Something strange is going on at my house and I can only attribute it to one thing ... a mid-life crisis. I've always enjoyed gardening with perennials and annual flowers, but vegetables? Not so much. Until now, that is.
Last year I became a vegetarian after watching the movie, Food Inc. I started by eliminating all meat except fish from my diet - so technically I was a "pescetarian." Eventually I quit eating the fish. After all, they've got a right to life too. But my new quest didn't stop there, no. It wasn't enough to eat fruit and vegetables from the grocery store ... they had to be organic.
Finding good, organic produce isn't always easy. Since the weather was turning to warmer days, I decided to start shopping at farmer's markets for locally grown fruits and veggies. The downside is, you have to adapt to a seasonal diet. And just because something is grown locally, doesn't mean it's organic. So here I was, left to forage for locally grown, organic produce.
I became a middle-aged (I hate that term) woman on a mission. How dare the local grocery store deny me my right to eat fresh, organic produce in an effort to focus on my health so I could enjoy my golden years to their fullest?
Then it dawned on me. Why not grow my own veggies? The challenge to find a sunny location in my backyard made it almost impossible to realize my dream of truly homegrown produce. My house was built around 1875 so the trees are all large and leafy. But hey ... who says vegetables need to be confined to the backyard?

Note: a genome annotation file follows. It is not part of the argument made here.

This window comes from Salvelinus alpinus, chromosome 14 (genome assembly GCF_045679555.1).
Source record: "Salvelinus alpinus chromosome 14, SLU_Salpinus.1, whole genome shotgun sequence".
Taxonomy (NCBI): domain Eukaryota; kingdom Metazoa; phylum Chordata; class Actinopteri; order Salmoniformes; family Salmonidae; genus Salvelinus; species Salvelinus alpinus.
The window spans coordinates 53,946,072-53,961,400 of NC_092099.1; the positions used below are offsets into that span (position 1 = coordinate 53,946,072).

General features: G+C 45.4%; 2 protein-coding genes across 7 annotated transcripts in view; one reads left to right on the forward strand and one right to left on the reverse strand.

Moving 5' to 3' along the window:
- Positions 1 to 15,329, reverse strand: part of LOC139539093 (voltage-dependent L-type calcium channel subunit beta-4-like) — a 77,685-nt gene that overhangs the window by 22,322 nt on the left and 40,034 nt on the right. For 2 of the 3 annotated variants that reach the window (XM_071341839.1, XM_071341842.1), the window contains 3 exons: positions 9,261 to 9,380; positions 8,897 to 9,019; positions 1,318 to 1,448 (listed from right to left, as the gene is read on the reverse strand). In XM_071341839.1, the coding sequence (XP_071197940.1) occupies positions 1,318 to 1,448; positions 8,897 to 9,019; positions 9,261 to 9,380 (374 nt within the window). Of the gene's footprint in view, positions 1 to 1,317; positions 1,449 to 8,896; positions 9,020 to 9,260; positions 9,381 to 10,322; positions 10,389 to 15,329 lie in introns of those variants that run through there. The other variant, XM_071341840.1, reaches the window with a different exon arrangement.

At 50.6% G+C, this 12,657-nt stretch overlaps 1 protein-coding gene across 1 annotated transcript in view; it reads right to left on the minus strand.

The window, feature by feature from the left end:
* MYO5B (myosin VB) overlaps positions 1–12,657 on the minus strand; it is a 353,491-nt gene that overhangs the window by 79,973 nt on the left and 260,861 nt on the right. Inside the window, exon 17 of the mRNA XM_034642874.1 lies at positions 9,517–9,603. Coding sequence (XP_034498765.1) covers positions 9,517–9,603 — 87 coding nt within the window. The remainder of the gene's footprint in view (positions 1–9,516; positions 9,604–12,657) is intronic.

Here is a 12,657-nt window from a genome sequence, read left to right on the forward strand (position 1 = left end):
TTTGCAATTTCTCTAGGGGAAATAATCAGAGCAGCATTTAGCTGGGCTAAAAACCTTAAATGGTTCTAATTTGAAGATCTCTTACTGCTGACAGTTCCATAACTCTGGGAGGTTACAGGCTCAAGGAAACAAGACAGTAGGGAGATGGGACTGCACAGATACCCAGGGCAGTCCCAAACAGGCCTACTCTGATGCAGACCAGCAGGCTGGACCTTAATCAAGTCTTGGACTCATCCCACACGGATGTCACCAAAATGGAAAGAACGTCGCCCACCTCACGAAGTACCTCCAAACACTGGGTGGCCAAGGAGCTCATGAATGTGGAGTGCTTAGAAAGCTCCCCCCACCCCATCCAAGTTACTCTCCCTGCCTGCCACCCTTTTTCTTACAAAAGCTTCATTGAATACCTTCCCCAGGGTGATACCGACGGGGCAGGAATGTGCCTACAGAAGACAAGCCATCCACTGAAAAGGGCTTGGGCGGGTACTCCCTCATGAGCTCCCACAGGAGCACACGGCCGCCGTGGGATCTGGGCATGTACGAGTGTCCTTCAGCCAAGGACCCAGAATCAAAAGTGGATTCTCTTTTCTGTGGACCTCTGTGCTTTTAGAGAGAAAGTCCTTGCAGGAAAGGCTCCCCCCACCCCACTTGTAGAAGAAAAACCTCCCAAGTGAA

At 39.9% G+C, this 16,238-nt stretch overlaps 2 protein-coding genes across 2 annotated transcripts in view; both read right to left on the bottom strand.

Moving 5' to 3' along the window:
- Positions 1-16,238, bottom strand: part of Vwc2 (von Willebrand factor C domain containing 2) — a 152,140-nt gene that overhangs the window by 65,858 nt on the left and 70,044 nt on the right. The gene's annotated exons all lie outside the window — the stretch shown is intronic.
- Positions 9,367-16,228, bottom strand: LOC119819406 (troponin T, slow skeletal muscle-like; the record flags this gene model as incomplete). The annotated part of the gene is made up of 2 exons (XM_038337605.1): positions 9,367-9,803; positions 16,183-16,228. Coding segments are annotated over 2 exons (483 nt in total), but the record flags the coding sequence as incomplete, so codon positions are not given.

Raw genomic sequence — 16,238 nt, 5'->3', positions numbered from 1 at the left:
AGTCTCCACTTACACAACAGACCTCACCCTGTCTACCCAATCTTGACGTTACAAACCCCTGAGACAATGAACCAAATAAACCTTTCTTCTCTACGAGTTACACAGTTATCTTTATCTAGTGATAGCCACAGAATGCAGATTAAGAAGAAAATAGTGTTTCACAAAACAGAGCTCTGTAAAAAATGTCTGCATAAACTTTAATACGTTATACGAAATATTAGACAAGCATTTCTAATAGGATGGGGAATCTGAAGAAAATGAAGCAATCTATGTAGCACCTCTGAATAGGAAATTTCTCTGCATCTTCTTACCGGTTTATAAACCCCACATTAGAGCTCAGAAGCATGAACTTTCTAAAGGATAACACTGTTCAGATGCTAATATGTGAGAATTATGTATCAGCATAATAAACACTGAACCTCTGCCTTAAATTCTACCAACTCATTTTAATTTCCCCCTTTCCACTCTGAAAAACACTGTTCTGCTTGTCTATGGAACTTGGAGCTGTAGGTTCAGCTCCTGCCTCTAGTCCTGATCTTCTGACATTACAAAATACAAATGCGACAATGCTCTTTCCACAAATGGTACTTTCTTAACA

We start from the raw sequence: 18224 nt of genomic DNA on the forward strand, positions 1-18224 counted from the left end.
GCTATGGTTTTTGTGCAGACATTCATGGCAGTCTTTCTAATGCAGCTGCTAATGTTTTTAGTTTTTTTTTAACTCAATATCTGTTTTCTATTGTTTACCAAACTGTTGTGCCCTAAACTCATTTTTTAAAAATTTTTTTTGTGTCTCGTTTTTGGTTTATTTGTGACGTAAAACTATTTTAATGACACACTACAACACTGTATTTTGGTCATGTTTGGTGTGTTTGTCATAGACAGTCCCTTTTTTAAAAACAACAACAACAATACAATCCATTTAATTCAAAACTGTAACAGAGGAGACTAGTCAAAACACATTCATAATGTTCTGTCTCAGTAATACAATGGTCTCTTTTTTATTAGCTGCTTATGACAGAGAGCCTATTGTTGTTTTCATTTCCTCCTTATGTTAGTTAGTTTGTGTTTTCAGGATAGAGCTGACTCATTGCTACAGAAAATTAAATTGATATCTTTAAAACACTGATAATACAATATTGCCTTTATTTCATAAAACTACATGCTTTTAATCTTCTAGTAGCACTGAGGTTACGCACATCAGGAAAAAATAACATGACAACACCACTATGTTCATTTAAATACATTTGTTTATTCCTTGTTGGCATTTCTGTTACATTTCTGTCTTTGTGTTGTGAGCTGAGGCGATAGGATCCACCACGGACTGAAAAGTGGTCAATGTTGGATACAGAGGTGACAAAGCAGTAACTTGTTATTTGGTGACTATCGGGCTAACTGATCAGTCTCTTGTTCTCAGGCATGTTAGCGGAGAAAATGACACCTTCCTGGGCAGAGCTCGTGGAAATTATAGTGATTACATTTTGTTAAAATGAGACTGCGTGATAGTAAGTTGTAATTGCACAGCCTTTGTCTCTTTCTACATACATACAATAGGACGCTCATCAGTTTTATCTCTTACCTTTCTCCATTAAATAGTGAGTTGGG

I gingerly approached my husband with my plan to dig up the perimeter of our small front yard to plant some vegetables, mingled with some perennials just for fun and interest. My husband loves peppers so I made sure to include them in the new garden plan.
This past weekend we set out on our task and designated the border of the front yard for our new vegetable garden, digging up sod and preparing the rich, black soil here in Illinois. We're starting small with just a few tomatoes and pepper plants. I even let my husband choose all the vegetable plants himself at a local farmer's market. I then scoped the rest of our yard for perennials that were getting crowded and transplanted a few of them to beautify the new space so our neighbors would be happy with the look. All that's left to do is add some mulch and then I'll start taking photos.
So as far as the mid-life crisis goes ... I guess it's better to spend a few dollars on a vegetable garden then tens of thousands of dollars on a hot, little sports car, right?